Peter Roebuck: Australia rattled by lost form, injuries and advancing years

View From Down Under: Home side stuck between rebuilding and keeping faith
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The Independent Online

Australia are rattled. Torn between last year's team and next year's team, they are searching for the way forward and the clock is ticking. Yesterday was fine, tomorrow beckons; today is the headache. The side for the 2013 series is easier to choose than the line-up for the SCG Test six weeks hence. For the first time since 1986-87 a series played on Antipodean soil is England's to lose.

Defeat at the Gabba might prove fatal for the Australians. A loss could herald the end of several careers. Mike Hussey, Marcus North hang by a thread; Nathan Hauritz has already gone. The leadership is under pressure. Ricky Ponting cannot survive a third Ashes loss and Michael Clarke has a sore back and a tattered image. Mitchell Johnson, the supposed strike bowler, has resembled an inebriated archer.

Injuries, poor form, age, lack of ability and poor results have hampered the hosts. An alarmed debate has ensued. England have hardly been mentioned. A community spoilt by powerful teams and charismatic players finds itself dealing with cricketers of limited ability and struggling sides. Prince and pauper have exchanged clothes.

To make matters worse the Australians have endured a harmful preparation, with one-day matches in India, more one-day contests against Sri Lanka and then a ridiculous and premature team announcement. Unsurprisingly the selectors parodied the occasion by naming not so much a squad as a battalion. The message was clear. They'd name the side when they were ready. Previously Merv Hughes had been sacked as selector. Underneath his moustache and blue singlet, Hughes is a thoughtful and sensitive man. Unlike other selectors, too, he had no conflict of interest. Not that cricket worries about trifles like that. His dismissal added to the picture of a community in disarray.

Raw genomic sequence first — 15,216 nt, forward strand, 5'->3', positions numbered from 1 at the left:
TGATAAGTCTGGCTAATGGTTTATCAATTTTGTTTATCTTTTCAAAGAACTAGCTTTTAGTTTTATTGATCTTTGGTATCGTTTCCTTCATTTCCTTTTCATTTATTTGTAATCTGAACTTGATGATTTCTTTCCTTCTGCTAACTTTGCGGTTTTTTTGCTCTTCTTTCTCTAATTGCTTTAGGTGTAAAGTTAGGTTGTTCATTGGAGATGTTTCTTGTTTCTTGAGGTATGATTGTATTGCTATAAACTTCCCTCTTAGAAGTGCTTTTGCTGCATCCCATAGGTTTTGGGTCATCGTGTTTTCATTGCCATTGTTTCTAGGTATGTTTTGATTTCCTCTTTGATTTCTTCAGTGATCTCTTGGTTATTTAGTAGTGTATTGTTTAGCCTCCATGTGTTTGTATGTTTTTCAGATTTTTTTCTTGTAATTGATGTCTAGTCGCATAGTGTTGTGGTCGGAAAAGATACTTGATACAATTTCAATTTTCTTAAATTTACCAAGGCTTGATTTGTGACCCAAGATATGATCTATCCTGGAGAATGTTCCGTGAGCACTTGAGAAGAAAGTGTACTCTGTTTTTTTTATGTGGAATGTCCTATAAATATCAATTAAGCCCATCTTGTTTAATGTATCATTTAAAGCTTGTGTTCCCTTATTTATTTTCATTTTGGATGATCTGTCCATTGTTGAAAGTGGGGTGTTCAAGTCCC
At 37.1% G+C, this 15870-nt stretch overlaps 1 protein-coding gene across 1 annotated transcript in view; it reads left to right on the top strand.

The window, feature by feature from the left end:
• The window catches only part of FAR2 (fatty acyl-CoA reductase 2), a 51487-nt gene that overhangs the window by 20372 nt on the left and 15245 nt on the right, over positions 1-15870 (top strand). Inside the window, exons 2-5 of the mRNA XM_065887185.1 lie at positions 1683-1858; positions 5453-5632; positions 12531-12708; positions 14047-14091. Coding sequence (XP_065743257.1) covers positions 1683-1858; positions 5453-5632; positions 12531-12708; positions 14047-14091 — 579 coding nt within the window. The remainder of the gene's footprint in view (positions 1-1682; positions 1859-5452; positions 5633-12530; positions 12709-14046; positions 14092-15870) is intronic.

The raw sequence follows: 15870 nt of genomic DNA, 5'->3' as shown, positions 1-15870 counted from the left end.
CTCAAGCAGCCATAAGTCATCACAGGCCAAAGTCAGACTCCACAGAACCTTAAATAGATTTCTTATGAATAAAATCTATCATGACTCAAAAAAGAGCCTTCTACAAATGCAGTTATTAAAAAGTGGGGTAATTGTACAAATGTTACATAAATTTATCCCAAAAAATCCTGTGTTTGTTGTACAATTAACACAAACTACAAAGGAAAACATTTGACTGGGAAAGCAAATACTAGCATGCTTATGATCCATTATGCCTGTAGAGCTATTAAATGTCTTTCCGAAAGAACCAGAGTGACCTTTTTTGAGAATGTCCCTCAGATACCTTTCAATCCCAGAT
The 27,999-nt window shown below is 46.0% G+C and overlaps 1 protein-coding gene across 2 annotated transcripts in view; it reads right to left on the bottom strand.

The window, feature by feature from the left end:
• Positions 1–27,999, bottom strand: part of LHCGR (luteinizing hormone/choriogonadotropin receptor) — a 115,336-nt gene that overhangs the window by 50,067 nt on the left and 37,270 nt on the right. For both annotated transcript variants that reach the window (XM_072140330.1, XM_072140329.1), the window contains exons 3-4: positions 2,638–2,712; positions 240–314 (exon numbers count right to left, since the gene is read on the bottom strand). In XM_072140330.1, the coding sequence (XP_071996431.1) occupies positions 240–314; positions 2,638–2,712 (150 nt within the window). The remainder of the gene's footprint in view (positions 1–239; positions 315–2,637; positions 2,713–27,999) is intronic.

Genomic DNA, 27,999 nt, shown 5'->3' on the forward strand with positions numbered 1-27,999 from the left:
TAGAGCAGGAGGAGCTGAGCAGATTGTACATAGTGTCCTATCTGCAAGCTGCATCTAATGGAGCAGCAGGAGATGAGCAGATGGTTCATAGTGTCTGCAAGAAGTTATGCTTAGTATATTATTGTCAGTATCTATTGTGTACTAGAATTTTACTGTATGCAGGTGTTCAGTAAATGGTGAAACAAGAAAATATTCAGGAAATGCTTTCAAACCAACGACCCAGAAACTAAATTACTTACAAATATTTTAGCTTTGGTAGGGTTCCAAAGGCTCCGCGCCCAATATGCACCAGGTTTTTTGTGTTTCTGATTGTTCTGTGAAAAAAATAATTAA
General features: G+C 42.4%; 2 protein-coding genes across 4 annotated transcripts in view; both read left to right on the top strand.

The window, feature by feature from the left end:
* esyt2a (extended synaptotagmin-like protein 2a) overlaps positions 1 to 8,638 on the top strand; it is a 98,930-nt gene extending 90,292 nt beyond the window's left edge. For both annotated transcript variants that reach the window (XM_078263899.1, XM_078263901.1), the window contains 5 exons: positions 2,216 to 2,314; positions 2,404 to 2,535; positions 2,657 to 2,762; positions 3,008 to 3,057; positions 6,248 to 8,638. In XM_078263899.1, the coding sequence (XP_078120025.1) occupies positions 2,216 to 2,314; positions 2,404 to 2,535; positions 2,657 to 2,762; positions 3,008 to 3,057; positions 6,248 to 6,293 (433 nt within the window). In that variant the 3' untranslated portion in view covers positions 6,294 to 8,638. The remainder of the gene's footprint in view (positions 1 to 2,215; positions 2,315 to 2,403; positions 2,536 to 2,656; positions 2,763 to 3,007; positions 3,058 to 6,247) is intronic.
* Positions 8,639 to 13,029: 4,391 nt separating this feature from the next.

To make matters even worse, groundsmen prepared green tops for the last round of matches, in one case intentionally, and batsmen desperate to find form were left groping around like a drunkard seeking a keyhole. Modern batsmen can attack better than previous generations but cannot defend half as well. Every passing day, every passing hour, brought news that another blow had been suffered.

Meanwhile all has been serene in the visiting camp. England could have named their side two months ago. Wisely, too, the tourists rejected past prejudices and decided to enjoy themselves. To their astonishment they have been warmly received. No one hereabouts any longer talks about "whinging Poms". It's not been true for decades.

If anything the visitors are popular. Certainly they are more recognisable than the hosts. None of the locals captures the imagination. Surrounded by media advisers monitoring every word, medical men counting every delivery, they seem lacklustre. In contrast Kevin Pietersen Graeme Swann and Stuart Broad stand out. Ponting's side garners support because it represents the nation not because the players are popular. Australia is not its cricket team, or its newspapers.

England's chance has come and they must take it. A generation of Australians have only seen them getting thumped. Contests against India and South Africa have been vastly superior. Accordingly the Ashes is more avidly followed in the old dart than in the Antipodes. These Tests are not sold out. Remove the bluster and it's fourth against fifth. And the game is in trouble in Australia. Andrew Strauss and chums need to change all that.

Doubtless the tourists are amazed and delighted by the state of affairs. What can go wrong? Plenty. On Sunday the selectors announced their real squad and now the battle can begin in earnest. Moreover the Australians hardy ever lose at the Gabba. Indeed they have lost only one series at home since 1993, and that was against a South Africa side that came back from the dead more times than Lazarus.

Nor are England invincible. Swing and off-spin are not always effective Down Under and the batting can look shaky on harder surfaces. And the mood of a series can change in a session. Perhaps, too, England are not quite as good or the hosts quite as bad as they have seemed in the last fortnight. Strauss's side is ambitious, Ponting's is desperate. England expects, Australia fears. At every level – technical, historical, cultural, psychological and sociological – it's going to be interesting.